Friday, August 28, 2009

A Conversation with Mike Havens

Mike Havens (left) is in his first year as Idaho State's offensive line coach after serving two years tutoring tight ends. A former offensive lineman himself for the Bengals, Havens inherits four starters on one of the most experienced units on the team. But he's had to deal with injury issues to his two starting guards, Lance Cartwright and Mitch Rudder, during this pre-season camp. I talked with Havens after practice Thursday, as the Bengals get down to serious preparation for next week's opener with Arizona State. But before we get to the interview, a personal note or two: Havens is married to former Bengal volleyball player Nikki Havens and they have a llittle boy named Wrecker, who I met at practice Thursday night and, just for the record, Wrecker has a great smile. He's already developing that o-lineman's personality.

1. Mike this is your first year as the offensive line coach, what adjustments have you had to make in your coaching approach?

Havens: The biggest adjustment is going from having one to two guys on the field at a tme to having five guys on the field. Having to watch five guys at once can be tricky and it takes a little bit to get used to, but it's something I've had to adjust to.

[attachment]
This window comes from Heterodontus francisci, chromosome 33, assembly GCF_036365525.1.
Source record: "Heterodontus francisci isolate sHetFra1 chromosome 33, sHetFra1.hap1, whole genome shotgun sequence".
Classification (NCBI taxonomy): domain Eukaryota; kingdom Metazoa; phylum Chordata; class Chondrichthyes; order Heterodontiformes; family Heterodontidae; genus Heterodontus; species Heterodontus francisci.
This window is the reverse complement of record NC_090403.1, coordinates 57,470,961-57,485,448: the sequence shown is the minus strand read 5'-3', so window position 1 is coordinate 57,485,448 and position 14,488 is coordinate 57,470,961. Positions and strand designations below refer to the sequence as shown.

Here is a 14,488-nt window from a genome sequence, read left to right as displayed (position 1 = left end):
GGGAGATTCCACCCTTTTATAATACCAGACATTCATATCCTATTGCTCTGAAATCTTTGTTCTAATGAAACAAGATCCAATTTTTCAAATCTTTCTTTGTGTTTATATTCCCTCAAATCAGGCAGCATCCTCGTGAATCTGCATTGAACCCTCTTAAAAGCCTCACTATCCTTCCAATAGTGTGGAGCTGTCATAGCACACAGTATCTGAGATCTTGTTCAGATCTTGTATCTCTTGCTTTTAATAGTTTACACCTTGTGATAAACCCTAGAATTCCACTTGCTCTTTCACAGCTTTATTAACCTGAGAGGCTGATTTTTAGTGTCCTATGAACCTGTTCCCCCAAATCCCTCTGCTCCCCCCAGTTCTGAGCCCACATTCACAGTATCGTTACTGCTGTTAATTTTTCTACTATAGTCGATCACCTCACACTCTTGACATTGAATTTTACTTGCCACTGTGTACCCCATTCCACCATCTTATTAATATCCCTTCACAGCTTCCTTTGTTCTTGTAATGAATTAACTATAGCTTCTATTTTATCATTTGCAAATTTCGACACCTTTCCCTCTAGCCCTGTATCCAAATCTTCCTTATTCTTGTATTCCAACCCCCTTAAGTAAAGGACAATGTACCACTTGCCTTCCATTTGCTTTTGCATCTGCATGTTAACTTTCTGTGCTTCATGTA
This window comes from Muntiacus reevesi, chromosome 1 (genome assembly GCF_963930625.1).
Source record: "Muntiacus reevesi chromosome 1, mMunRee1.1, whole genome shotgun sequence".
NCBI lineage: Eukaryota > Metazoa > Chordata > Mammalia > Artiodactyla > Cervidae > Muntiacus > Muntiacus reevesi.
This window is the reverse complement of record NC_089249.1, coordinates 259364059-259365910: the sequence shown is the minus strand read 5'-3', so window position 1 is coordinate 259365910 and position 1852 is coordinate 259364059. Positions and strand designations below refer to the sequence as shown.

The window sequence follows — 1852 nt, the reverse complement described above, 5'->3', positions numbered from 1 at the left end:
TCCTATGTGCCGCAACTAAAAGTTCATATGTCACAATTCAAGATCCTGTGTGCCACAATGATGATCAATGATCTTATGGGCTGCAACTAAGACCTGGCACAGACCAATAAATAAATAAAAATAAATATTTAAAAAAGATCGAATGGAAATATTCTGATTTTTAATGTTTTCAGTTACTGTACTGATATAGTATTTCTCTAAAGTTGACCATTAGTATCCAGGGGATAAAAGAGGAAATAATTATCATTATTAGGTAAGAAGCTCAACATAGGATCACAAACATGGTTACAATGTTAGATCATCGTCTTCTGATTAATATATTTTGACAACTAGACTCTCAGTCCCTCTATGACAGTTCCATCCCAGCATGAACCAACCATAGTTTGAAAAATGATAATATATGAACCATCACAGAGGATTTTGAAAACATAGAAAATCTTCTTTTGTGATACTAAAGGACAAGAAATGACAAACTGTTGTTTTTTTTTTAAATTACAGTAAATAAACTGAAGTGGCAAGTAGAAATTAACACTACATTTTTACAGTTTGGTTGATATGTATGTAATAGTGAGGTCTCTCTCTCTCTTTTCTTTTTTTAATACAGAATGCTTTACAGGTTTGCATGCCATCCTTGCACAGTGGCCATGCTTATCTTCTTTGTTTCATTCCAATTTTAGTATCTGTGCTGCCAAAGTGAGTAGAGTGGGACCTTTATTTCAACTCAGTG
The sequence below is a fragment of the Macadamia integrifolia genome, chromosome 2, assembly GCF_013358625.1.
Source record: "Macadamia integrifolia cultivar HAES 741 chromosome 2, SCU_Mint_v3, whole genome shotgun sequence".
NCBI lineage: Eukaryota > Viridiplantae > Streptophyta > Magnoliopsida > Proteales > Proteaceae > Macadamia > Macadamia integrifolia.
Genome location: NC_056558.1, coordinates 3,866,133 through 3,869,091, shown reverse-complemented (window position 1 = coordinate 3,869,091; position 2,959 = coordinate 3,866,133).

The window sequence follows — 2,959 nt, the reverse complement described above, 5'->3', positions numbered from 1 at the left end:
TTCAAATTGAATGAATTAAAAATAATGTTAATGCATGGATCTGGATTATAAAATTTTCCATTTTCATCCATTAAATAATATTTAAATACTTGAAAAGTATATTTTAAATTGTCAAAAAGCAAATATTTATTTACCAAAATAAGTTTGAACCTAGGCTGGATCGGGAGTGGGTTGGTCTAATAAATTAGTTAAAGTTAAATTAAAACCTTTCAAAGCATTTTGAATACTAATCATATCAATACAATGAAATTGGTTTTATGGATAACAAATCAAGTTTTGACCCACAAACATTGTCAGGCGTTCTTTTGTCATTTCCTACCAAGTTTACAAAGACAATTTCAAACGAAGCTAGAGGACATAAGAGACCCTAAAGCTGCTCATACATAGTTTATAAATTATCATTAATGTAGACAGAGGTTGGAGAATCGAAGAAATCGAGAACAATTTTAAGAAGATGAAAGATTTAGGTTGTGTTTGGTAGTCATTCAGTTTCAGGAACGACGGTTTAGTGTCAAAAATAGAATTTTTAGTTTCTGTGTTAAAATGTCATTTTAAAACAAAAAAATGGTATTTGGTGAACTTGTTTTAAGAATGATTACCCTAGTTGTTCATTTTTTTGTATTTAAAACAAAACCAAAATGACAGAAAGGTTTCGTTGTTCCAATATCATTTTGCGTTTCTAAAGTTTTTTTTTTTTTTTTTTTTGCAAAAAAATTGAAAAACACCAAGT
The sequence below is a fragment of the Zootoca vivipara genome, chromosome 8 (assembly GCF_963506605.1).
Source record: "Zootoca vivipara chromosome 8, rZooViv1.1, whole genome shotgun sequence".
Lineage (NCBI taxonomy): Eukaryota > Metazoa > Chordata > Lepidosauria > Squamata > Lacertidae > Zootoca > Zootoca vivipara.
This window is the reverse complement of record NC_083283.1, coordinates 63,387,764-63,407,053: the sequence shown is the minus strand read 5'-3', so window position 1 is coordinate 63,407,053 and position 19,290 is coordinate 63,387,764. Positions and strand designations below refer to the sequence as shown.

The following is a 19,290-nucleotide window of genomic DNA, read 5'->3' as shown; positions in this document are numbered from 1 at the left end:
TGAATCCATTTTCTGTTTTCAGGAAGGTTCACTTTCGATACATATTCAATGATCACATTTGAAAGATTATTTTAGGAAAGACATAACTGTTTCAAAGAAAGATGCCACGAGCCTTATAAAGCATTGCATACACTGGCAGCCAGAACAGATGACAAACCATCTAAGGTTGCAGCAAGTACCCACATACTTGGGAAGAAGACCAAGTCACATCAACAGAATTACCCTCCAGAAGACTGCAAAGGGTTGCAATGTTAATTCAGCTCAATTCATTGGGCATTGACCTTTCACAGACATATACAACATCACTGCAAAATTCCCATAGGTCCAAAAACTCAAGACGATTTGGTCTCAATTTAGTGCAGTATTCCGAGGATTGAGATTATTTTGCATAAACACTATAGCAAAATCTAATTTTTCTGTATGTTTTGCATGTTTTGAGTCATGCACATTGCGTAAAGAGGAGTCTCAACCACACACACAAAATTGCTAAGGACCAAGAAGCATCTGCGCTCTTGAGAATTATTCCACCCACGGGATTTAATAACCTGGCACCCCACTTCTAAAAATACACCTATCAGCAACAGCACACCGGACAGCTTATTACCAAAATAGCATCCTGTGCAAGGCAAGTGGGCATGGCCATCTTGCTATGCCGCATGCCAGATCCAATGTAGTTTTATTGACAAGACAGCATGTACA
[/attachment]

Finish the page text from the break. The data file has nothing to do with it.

2. What is your assessment of your offensive line right now?

Havens: We have a real solid group, about four returners coming back, Mitch Rudder, Lance Cartwright, Brad Shedd and Ryan Henry, and we're going to find that one guy to play left tackle, maybe Braeden Clayson or Travis Nua. So like I said, we've got a real solid group there. They're hard working, they want to be a prideful group, so I think we're going to be okay.

3. Tell us about your newcomers -- who do you think will see playing time this year?

Havens: Definitely our two JC transfer kids: Travis Nua, he's been taking time at left tackle and also on the right side, at right tackle. Also Demetrius Grant is another JC transfer that also plays tackle. So you've got a good chance of seeing those guys. Hopefully not, but if we get some injuries, maybe the young kids (true freshmen). Probably my first young kid who I'd have to put in there is Mark Clampitt, who's done an excellent job of playing a little bit of tackle, playing a little bit of center, so he's one of those good, all-around guys.

4. He (Clampitt) has also played a little bit of fullback, hasn't he?

Havens: Yeah, he has played a little bit of fullback, so you could see him wearing an eligible number in the backfield, which would be a treat for him, I'm sure.

5. If you had to pick a two-deep right now, what would it look like?